|Arlington Park Barn Notes 9/18/03
In today's notes:
On Kentucky Derby Day last spring at Churchill Downs, Larry Bleifeldt & Edward Weaver's Salty Farma ran against Juddmonte Farms Inc.'s Heat Haze at one mile on the grass and was beaten about six lengths.
Heat Haze has gone onward and upward since that win in the Grade III Citgo Distaff Turf Mile, capping her summer with a win in Arlington Park's Grade I Beverly D. Stakes Aug. 16 on Arlington Million Day during the 2003 International Festival of Racing.
Salty Farma has gone nowhere, disappointing as the choice in Arlington's $40,000 Reluctant Guest Handicap May 24, and then again in the Grade III Arlington Matron Handicap Sept. 1 on a muddy main track. What happened?
"She has a foot problem," said trainer Dave Kassen Thursday, two days in advance of Salty Farma's start in Saturday's $45,000-added Flawlessly Stakes. This weekend's Arlington Park highlight is for fillies and mares and will be run at eight furlongs over the Arlington lawn.
"The foot problem has reoccurred numerous times," Kassen said, "and I expect that's what was bothering her when she ran here last spring. We gave her the summer off, but since she's returned to training, she's been doing very well and is feeling real good right now.
"As for her race in the Matron," Kassen said, "I pretty much throw it out. She didn't seem to handle the mud at all that day."
When she's right, the daughter of Salt Lake out of a Farma Way mare can dominate. Last winter at the Fair Grounds, Salty Farma drew off for an eight and a quarter-length score in an allowance race at the mile distance on Jan. 25, and later journeyed to Delta Downs Mar. 22 to win by two and a half. Although both those races were on the main track, Salty Farma is three for 10 in lifetime turf starts, consistent with her total career win of average of seven wins from 20 starts.
"She ought to fit pretty good in that spot on Saturday," Kassen concluded.
Steven Crist, chairman and publisher of Daily Racing Form, will be at Arlington Park Saturday and available to sign copies of his new book which will be on sale on site.
Crist, a longtime turfwriter who was the horseracing columnist for the New York Times long before beginning his stint as a publisher, wrote two horseracing books in previous years before the release of "Betting on Myself: Adventures of a Horseplayer and Publisher" a little over a month ago. This memoir takes readers through his personal journey into journalism, gambling, politics and high finance.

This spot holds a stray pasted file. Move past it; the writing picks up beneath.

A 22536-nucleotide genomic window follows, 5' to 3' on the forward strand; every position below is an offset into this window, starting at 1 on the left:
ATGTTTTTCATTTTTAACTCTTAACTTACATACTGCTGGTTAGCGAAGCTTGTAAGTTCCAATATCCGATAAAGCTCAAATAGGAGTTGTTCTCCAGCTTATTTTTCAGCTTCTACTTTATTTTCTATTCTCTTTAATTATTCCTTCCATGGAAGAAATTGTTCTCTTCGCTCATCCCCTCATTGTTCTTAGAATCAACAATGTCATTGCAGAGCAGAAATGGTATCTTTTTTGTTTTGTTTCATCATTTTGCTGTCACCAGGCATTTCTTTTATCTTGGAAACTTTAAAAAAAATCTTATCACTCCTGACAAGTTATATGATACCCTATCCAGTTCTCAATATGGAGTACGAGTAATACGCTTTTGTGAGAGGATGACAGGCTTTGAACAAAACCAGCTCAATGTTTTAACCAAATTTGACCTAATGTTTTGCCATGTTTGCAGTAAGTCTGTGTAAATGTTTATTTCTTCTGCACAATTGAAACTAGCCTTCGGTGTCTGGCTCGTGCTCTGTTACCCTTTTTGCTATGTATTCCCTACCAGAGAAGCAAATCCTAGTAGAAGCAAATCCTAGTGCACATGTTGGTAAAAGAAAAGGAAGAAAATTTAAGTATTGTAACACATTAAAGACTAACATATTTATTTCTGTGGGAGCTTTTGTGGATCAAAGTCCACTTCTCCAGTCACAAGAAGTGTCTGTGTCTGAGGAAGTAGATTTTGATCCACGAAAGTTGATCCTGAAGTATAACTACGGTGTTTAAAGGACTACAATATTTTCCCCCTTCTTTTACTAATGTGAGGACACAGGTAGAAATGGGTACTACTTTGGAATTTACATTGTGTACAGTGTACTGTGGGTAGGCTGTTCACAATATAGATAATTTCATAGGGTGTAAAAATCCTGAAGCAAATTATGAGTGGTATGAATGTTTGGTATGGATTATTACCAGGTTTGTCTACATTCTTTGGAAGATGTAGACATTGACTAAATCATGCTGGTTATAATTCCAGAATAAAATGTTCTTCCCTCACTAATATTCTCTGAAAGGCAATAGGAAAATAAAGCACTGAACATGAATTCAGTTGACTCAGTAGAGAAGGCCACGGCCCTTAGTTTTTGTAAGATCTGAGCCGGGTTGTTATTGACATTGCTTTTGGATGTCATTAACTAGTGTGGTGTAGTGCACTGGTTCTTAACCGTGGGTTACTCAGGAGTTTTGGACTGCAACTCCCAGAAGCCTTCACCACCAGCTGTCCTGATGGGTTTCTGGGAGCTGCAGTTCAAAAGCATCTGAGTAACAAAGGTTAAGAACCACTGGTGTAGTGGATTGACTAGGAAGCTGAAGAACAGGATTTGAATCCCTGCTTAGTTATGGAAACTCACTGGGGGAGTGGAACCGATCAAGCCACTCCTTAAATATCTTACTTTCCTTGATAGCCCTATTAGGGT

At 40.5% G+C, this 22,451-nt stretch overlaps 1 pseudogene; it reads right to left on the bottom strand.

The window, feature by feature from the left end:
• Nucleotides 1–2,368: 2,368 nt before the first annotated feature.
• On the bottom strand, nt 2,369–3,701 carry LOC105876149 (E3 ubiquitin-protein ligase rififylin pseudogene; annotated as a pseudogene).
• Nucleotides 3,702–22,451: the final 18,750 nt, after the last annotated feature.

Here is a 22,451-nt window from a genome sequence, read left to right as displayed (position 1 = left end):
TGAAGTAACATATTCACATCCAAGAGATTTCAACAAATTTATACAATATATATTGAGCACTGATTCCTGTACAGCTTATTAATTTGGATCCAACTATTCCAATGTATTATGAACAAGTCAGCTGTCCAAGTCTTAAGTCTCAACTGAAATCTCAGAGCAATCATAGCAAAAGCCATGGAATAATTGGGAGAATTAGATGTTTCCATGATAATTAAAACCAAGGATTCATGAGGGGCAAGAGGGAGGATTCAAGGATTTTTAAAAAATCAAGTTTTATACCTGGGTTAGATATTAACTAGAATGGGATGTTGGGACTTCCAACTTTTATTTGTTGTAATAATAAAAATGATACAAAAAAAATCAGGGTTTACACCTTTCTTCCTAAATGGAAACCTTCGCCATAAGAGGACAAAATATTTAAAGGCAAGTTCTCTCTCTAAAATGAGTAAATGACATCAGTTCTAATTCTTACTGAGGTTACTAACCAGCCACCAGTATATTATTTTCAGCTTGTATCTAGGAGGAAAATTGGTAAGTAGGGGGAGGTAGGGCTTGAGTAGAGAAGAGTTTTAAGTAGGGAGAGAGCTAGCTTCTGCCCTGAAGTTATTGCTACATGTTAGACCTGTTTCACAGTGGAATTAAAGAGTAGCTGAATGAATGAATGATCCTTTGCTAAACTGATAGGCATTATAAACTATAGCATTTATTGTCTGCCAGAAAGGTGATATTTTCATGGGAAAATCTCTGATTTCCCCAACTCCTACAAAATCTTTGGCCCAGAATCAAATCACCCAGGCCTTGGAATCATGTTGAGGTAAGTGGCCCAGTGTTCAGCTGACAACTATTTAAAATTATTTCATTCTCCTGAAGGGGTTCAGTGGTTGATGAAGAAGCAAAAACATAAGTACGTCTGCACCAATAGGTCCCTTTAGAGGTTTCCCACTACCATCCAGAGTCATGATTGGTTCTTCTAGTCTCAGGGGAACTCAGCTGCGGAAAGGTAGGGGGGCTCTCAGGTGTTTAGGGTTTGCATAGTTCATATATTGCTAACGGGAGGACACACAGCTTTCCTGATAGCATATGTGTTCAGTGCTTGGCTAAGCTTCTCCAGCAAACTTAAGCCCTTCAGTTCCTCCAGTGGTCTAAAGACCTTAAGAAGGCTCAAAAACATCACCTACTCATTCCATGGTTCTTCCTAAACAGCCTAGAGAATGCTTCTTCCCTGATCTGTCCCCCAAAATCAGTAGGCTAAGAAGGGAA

"Whether he is planning the pick six, running the Daily Racing Form, or chiding the industry's leaders, Steve Crist has a passionate love of the game," wrote Andrew Beyer, Washington Post columnist and noted national handicapping guru. "'Betting on Myself' is a wonderful memoir."
Crist's Saturday book signing at Arlington Park will be preceded by a handicapping seminar from Noon-1 p.m. in Arlington's Starting Gate Theatre. Daily Racing Form's Marcus Hersh, that publication's Arlington correspondent, will join Crist for the handicapping seminar.
The autograph session, with the book on sale, will be held from 1-2 p.m. in the Starting Gate Theatre immediately following the seminar.
Have you ever parked your car on a sunny day with the windows open, gone about your business indoors, and returned to find a sudden rainstorm had left its interior drenched?
That was the weather scenario one August afternoon at Arlington Park this summer, when many guests of the northwest suburban oval arrived before post time. However, when they returned to their cars fearing the worst after a sudden storm, they were relieved to find their car windows taped with plastic and their automobile upholstery still dry.
Arlington guests' guardian angels that day were Arlington employees Jim Greenwald and Martin Leyva, two dedicated, caring persons long known for their attention to detail in the various aspects of their jobs. The two men, independently and in different locations, took it upon themselves to tape up the windows of the open automobiles.
Jimmy "G," as Greenwald is known throughout Arlington, is the television department's roving cameraman responsible for those imaginative up-close-and-personal shots that appear throughout every race day on Arlington's closed circuit television.
Leyva, less visible to the public but equally conscientious, is a longtime member of Arlington's housekeeping department.
The two men were presented with Arlington Aspire Awards for August.
- END -